Higher Education for All
In recent years, there has been a debate as to whether or not the United States of America should provide its citizens with free university education. This subject is very controversial; however, the problems that some people see in free higher education do have solutions and the benefits of free university outweighs the risks.
If college became free, an economic class gap in education would be closed. In other words, free university would promote equality between the wealthy and the less fortunate. This statement seems unreasonable, but there is logic behind it. People will still need to do the jobs that college graduates do not pursue. However, there are still a large number of people of low economic class who would like to attend college and who have the mental capacity, but they do not have enough money to pursue a college career. In fact, " at the age of nineteen, only about twenty percent of children from the poorest two percent of the country 's families attend college but about 90 percent of the richest two percent of the families " (Bruenig 113). Furthermore, it can be concluded that children from wealthy families are not affected by free school because the majority of them receive higher education. In this context, " free college is likely to benefit... an outlying group of students who are currently excluded from higher education because of the cost — students with skills and/or some cultural capital but without wealth " (Wiener 116). It is important to give people of low economic status this opportunity, because the economic diversity found in the United States in terms of university education creates social and cultural barriers.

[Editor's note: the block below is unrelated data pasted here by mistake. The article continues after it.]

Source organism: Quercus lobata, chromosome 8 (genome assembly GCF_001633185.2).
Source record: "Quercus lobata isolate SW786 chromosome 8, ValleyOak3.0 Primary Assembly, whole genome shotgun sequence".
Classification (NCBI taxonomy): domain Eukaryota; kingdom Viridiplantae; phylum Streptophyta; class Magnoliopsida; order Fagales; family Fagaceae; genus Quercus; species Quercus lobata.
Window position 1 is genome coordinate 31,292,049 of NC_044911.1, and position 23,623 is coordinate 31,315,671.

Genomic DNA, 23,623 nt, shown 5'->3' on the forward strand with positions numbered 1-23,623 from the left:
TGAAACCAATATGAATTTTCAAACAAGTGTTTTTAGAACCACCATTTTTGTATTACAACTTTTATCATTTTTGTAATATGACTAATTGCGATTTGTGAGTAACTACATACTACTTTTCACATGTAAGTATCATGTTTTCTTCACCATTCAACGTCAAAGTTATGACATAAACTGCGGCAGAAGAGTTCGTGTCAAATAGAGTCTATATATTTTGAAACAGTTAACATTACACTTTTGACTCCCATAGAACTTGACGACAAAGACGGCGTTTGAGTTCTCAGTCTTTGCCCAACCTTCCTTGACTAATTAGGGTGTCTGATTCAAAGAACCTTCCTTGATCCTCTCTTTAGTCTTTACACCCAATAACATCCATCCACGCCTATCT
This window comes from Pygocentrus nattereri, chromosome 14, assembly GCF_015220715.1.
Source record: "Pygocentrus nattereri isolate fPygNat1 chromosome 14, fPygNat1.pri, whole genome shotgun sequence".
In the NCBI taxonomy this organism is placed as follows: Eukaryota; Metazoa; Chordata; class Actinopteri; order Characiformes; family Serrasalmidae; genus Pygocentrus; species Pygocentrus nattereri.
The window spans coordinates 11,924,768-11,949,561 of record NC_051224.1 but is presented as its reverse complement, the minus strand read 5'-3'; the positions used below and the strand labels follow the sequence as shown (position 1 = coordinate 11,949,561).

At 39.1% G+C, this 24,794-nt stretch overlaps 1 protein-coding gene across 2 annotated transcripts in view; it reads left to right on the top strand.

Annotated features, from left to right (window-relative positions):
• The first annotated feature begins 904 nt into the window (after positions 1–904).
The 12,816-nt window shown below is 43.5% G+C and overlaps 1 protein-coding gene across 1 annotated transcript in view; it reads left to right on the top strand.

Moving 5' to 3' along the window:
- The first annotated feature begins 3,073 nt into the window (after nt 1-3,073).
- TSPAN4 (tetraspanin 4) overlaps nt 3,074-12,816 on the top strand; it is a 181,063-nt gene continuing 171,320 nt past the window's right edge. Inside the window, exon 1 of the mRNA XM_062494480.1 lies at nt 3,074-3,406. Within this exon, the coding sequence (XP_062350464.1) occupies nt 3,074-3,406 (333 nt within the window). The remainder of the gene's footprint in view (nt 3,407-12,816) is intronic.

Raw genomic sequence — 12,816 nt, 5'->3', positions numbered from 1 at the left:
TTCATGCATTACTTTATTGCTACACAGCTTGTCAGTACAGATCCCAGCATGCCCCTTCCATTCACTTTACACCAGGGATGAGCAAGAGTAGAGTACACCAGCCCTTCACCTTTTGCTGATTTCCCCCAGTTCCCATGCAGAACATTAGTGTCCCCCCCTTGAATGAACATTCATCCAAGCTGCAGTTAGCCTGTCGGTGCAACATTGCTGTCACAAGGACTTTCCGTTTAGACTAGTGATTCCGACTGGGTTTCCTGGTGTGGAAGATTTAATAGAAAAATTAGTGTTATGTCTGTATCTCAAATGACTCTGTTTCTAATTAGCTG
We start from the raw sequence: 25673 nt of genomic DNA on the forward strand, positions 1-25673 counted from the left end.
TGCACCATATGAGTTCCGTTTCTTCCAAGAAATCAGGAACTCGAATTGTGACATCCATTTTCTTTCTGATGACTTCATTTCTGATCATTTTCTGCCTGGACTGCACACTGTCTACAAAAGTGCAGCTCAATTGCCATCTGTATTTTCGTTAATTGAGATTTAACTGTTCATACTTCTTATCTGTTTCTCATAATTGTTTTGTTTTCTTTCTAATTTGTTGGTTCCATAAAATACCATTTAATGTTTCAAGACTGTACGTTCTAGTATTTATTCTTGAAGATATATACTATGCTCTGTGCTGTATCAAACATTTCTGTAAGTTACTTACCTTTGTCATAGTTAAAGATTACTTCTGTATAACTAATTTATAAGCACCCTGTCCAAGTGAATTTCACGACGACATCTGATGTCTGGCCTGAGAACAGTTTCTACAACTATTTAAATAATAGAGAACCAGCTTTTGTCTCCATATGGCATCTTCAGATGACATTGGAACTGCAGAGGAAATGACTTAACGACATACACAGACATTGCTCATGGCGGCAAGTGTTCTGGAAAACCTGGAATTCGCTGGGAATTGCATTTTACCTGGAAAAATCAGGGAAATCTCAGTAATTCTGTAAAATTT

On the other hand, many argue that the United States of America would not be able to pay for its citizens ' college education. This statement is true, but only because the majority of the colleges in this country are unnecessarily costly. In other words, most colleges are currently spending too much money, and some " critics blame luxury dormitories and athletic centers and highly paid administrators and teachers " (" College Free for " para. Four). These costs can be attributed to the fact that many high school graduates leave high school and feel they should have a great college experience. Many universities benefit from this thinking by spending money on luxuries that attract prospective students, although these expenses will not benefit them academically. All in all, the primary goal of colleges should be to educate people give them a luxury. The United States cannot afford students a college experience full of parties, luxury dormitories and athletic centers, but it should be able to pay for classes, textbooks and other necessary expenses.
Consequently, the government of the United States would have to establish regulations to prevent colleges from overspending. One example of this regulation is the free college proposal of Bernie Sanders, which " would prohibit schools f...